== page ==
Slip and fall or motor vehicle accident? An issue of jurisdiction


As you step out of your vehicle, your foot skids across a treacherous icy surface, causing you to slip and fall and injure yourself. Instead of meeting your friends for dinner, you end up in the emergency room. This type of incident is not uncommon in the Canadian winter climate, and can often lead to civil lawsuits against the owner or occupier of the property, or a contractor who was hired to maintain and manage the hazards of snow and ice. If it is found that the property was negligently maintained, the person who suffered injuries from the slip and fall may be compensated accordingly through litigation.

However, the legislation in Manitoba provides for a different avenue of compensation for injured parties when a vehicle plays a part in the slip and fall.

Manitoba has a “no fault” insurance scheme for motor vehicle accidents, which provides Manitoba Public Insurance Corporation (MPIC) with exclusive jurisdiction over personal injuries that arise out of motor vehicle accidents. MPIC provides this coverage through a Personal Injury Protection Plan (PIPP), regardless of whether there was negligence involved, or who was at fault for the accident.

In order to be covered under PIPP, the personal injury suffered in the accident must be related to the use of the vehicle.

An incident such as the one described above may ordinarily be classified as a “slip and fall” but, because it occurred while exiting the vehicle, it could also technically fit within the definition of a motor vehicle accident. Exiting a vehicle is an ordinary and well-known activity involved in the use and operation of vehicles.

Importantly, an injured party cannot “double dip” and seek compensation under both PIPP and by suing in negligence. In this regard, Section 72 of the MPIC Act prohibits any tort actions (such as civil claims based in negligence) to be brought for bodily injuries that arise out of motor vehicle accidents. Therefore, the injured party must choose the proper avenue for compensation.

This creates an issue of jurisdiction. In certain circumstances, it can also leave owners, occupiers and maintenance contractors (and their insurers) with a potential defence when they are sued civilly. These issues have been addressed in previous court decisions, including at the Supreme Court of Canada. In Amos v. Insurance Corporation of British Columbia , when the driver of a vehicle was shot and seriously injured in a drive-by shooting, it was deemed to be a motor vehicle accident. The public insurer (BC’s equivalent to MPIC) initially denied the driver’s insurance claim, but the Supreme Court of Canada determined that it was a motor vehicle accident because it of the relationship between the injuries and the ownership, use, or operation of the vehicle.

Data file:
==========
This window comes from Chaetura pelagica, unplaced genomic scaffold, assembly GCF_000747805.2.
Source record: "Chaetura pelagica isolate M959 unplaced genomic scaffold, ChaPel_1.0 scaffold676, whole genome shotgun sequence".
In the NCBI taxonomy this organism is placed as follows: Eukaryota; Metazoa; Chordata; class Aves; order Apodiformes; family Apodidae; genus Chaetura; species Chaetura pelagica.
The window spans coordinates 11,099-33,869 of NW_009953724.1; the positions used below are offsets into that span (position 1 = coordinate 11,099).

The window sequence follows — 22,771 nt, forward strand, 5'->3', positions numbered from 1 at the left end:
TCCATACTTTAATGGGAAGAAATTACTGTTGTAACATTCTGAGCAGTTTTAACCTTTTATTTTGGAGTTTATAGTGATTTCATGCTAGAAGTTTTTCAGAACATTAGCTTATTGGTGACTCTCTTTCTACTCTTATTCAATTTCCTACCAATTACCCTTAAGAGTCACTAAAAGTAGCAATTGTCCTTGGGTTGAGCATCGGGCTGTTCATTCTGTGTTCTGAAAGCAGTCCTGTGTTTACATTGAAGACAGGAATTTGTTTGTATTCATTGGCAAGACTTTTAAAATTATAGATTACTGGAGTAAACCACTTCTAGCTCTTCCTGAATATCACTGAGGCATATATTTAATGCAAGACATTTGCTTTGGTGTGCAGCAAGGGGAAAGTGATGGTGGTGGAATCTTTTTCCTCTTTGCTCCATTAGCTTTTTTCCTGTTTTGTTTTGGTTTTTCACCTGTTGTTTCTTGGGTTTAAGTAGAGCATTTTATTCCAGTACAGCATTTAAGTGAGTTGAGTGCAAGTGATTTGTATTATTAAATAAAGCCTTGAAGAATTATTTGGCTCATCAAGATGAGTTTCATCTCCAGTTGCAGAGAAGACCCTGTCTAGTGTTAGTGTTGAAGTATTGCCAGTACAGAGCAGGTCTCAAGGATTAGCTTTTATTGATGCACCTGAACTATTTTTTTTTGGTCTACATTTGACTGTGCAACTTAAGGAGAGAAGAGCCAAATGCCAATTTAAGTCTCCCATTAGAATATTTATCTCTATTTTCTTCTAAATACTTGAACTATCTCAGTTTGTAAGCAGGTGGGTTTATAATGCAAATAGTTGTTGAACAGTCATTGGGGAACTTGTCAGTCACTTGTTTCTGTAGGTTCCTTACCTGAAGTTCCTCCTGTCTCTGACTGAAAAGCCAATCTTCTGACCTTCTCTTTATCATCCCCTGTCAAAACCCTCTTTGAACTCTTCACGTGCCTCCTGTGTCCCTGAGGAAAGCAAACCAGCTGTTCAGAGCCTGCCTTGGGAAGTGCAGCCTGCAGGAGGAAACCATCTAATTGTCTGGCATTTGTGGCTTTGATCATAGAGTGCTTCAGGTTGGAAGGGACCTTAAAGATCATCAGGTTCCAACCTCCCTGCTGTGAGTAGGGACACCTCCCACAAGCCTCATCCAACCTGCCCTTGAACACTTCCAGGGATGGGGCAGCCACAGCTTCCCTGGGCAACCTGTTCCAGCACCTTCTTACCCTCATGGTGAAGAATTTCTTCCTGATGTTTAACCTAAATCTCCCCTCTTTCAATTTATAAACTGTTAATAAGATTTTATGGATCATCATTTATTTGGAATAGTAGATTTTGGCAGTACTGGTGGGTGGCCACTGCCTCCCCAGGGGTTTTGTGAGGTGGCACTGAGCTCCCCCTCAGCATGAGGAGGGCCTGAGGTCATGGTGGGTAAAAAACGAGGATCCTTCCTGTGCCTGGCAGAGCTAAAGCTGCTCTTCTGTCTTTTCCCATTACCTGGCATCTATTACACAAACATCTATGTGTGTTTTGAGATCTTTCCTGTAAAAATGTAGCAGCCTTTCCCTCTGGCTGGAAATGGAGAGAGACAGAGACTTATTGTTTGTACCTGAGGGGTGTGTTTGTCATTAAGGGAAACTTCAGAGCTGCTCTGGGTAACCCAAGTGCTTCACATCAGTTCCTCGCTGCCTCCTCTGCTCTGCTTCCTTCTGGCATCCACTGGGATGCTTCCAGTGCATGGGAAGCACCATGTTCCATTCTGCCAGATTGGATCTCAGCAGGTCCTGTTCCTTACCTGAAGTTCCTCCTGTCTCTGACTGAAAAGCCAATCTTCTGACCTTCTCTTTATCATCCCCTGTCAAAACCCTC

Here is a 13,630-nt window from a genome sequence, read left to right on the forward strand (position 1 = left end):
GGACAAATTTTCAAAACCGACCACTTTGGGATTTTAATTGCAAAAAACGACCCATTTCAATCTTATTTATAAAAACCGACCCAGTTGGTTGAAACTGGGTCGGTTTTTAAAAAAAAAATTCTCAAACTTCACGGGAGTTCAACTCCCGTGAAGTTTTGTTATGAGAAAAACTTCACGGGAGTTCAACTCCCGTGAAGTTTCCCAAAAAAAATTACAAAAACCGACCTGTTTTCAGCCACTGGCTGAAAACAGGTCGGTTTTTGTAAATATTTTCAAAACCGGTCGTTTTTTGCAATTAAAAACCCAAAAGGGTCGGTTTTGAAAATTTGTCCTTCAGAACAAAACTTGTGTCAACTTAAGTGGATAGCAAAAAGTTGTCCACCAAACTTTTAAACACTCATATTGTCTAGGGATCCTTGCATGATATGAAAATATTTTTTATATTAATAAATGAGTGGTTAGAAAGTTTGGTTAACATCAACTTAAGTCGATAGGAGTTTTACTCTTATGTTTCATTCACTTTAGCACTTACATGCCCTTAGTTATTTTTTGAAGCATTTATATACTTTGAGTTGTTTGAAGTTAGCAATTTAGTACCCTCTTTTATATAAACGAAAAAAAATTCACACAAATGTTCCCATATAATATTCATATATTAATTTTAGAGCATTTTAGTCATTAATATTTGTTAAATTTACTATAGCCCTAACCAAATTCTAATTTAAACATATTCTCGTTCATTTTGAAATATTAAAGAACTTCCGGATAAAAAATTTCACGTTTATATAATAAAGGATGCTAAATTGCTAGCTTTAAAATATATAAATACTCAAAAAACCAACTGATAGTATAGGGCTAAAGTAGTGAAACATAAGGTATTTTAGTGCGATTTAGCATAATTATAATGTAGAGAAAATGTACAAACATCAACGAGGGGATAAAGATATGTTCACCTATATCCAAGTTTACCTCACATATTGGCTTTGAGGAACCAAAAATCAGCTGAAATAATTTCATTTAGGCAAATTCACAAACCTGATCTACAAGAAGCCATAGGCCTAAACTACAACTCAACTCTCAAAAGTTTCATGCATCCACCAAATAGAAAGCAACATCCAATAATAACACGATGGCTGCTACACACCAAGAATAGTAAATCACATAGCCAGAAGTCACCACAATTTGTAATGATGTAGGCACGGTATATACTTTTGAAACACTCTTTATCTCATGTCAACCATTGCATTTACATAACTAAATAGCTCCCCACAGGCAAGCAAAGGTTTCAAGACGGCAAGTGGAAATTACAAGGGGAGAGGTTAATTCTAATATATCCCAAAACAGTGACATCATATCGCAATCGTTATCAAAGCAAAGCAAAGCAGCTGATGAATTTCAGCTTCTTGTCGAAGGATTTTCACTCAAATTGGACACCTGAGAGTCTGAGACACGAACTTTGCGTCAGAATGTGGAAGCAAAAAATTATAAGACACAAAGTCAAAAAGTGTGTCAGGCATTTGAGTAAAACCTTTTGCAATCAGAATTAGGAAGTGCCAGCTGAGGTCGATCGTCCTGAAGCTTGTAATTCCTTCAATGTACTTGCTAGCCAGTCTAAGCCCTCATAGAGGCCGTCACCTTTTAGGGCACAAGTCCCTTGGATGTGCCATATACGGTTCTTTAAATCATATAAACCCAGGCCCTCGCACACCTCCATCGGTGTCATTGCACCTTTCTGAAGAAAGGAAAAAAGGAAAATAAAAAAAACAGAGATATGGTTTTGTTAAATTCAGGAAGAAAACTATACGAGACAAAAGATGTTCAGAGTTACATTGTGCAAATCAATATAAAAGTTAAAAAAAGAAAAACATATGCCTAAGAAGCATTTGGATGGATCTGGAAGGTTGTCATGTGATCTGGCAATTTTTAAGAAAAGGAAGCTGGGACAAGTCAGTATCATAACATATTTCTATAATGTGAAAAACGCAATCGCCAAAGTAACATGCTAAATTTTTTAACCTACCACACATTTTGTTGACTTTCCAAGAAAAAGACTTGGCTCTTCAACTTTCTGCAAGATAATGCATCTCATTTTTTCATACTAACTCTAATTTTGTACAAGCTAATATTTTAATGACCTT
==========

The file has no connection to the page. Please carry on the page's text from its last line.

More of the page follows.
In coming to this conclusion, a two-part test was applied:

  1. Did the accident result from the ordinary and well-known activities to which vehicles are put?
  2. Is there some nexus or causal relationship between the insured’s injuries and the ownership, use or operation of the vehicle?

There are a few Manitoba examples in which this two-part test has been applied in Manitoba.

In one such case, a claim in negligence against a municipality was dismissed when a poorly maintained bridge resulted in a car accident, because coverage for personal injuries was provided by MPIC.

In another decision, it was found that the plaintiff’s injuries occurred while using an automobile notwithstanding that he had slipped and fallen onto a store’s property while loading lumber into his parked truck.

Based upon the case law, courts seem inclined to broadly interpret what constitutes a motor vehicle accident and qualifies injuries to be compensated through PIPP.

Notwithstanding the above, however, the Manitoba courts more recently have cautioned against interpreting these provisions too broadly. There still must be an established connection between the injury and the vehicle in order to be classified as a motor vehicle accident.

For example, when a plaintiff had tripped on a fence after disembarking from her vehicle and walking with the intention of removing her children from the vehicle as well, there was no established connection between the injuries and the vehicle. As a result, the incident was classified as a trip and fall rather than a motor vehicle accident.

It therefore becomes a very fact-specific inquiry as to which jurisdiction applies.

Our litigation lawyers can evaluate the circumstances of your claim, and provide legal advice and guidance regarding the proper jurisdiction. Please contact one of our lawyers for more information.